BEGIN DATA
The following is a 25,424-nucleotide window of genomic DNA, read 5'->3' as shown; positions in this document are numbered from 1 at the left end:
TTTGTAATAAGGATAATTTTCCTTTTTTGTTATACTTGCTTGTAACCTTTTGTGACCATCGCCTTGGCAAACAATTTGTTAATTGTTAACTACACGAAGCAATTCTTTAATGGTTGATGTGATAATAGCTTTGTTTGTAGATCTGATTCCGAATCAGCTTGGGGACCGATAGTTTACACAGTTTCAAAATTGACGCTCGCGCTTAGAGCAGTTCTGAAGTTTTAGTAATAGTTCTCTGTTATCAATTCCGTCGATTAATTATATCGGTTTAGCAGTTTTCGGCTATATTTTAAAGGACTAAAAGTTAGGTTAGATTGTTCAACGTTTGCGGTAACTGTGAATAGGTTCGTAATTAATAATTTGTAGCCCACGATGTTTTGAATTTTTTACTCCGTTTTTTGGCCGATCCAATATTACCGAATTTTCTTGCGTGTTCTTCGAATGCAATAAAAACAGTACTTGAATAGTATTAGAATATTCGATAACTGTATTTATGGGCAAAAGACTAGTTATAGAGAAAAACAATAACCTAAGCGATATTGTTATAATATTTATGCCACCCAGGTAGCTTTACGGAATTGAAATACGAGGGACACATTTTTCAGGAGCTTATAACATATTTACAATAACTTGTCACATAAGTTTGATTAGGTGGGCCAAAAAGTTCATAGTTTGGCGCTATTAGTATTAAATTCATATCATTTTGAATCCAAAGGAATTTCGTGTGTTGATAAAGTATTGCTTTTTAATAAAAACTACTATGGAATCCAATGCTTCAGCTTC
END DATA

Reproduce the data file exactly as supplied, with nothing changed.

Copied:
The following is a 25,424-nucleotide window of genomic DNA, read 5'->3' as shown; positions in this document are numbered from 1 at the left end:
TTTGTAATAAGGATAATTTTCCTTTTTTGTTATACTTGCTTGTAACCTTTTGTGACCATCGCCTTGGCAAACAATTTGTTAATTGTTAACTACACGAAGCAATTCTTTAATGGTTGATGTGATAATAGCTTTGTTTGTAGATCTGATTCCGAATCAGCTTGGGGACCGATAGTTTACACAGTTTCAAAATTGACGCTCGCGCTTAGAGCAGTTCTGAAGTTTTAGTAATAGTTCTCTGTTATCAATTCCGTCGATTAATTATATCGGTTTAGCAGTTTTCGGCTATATTTTAAAGGACTAAAAGTTAGGTTAGATTGTTCAACGTTTGCGGTAACTGTGAATAGGTTCGTAATTAATAATTTGTAGCCCACGATGTTTTGAATTTTTTACTCCGTTTTTTGGCCGATCCAATATTACCGAATTTTCTTGCGTGTTCTTCGAATGCAATAAAAACAGTACTTGAATAGTATTAGAATATTCGATAACTGTATTTATGGGCAAAAGACTAGTTATAGAGAAAAACAATAACCTAAGCGATATTGTTATAATATTTATGCCACCCAGGTAGCTTTACGGAATTGAAATACGAGGGACACATTTTTCAGGAGCTTATAACATATTTACAATAACTTGTCACATAAGTTTGATTAGGTGGGCCAAAAAGTTCATAGTTTGGCGCTATTAGTATTAAATTCATATCATTTTGAATCCAAAGGAATTTCGTGTGTTGATAAAGTATTGCTTTTTAATAAAAACTACTATGGAATCCAATGCTTCAGCTTC